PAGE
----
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regular-article-logo Sunday, 21 April 2024

Industrialist bats for federal structure

Narayan Kaul attends session on 'Modern Federalism — People, Polity and Business', curated by the Confederation of Indian Industries and solicitor firm Aquilaw

Arkamoy Datta Majumdar Calcutta Published 17.07.22, 12:33 AM
The session on Modern Federalism in Calcutta on Saturday

The session on Modern Federalism in Calcutta on Saturday Sourced by The Telegraph

A Calcutta-based businessman on Saturday spoke up in favour of the importance of state governments in a federal structure and argued in favour of a “space for policy innovation and reforms” at local administrative levels.

“If we have a government at the Centre deciding everything, where is the space for policy innovation and reforms to be tried and tested at a local level before expanding to the world?” asked Shiv Siddhant Narayan Kaul, the managing director of Nicco Engineering Services Ltd that is involved in cable manufacturing, theme parks and industrial maintenance services.

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Kaul was attending a session on “Modern Federalism — People, Polity and Business”, curated by the Confederation of Indian Industries and solicitor firm Aquilaw, and made the comments while sharing his “modest two cents” on the topic.

“It’s careful I think and extremely critical to ensure that there is a federal structure, if for nothing else but the selfish reason that it allows development of ideas and policies to take place,” Kaul said.

Cooperative federalism has been a politically sensitive topic with several state governments accusing the Centre of violating the federal structure enshrined in the Constitution.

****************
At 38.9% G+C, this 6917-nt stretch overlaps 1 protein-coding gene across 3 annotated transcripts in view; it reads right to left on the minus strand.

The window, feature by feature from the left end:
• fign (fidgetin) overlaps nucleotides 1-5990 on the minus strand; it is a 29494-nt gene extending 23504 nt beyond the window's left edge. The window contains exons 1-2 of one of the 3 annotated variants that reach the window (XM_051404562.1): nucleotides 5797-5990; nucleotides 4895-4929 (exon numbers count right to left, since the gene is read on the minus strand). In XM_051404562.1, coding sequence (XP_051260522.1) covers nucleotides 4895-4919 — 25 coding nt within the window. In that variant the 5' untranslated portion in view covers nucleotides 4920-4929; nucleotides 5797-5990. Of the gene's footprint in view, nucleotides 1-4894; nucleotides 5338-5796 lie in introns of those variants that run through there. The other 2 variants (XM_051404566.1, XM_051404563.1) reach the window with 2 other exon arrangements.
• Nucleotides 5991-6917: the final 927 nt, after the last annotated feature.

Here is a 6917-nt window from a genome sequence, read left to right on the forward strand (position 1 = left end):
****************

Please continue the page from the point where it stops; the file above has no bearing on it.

Kaul said at the event: “Our writers probably got a lot right when they said you need things like education and health to be locally administered, because as business people we need people in our businesses and people are best served when basic human infrastructure is administered locally, based on local knowledge and local preferences.”

“I think if we are going too much in a direction where these things are controlled centrally, that’s ultimately not desirable for long-run sustainability,” he added.

While public health comes under the State List, education features in the Concurrent List.

The Narendra Modi government’s National Education Policy has faced criticism for alleged attempts to saffronise education.

Kaul said the phrase “cooperative federalism” was just

a “dispute-resolution mechanism”. He added that these days cooperative federalism was nothing but “partisan rancour”.

Minutes before Kaul spoke, Rajya Sabha member Kapil Sibal, the keynote speaker of the session, said businessmen had stopped investing in India because of the coercion they face.

“A businessman who doesn’t give contributions under the electoral bond scheme is given a notice under the Companies Act. And that notice results in either a contribution or (the industrialist) facing the music. So, businessmen are no longer interested in investment in India. Thousands and thousands of them have moved out,” Sibal said.

Sibal said that in 2012, then Gujarat chief minister Modi had said the nation had turned from cooperative federalism to coercive federalism. But according to Sibal, India has now turned to coercive unilateralism.

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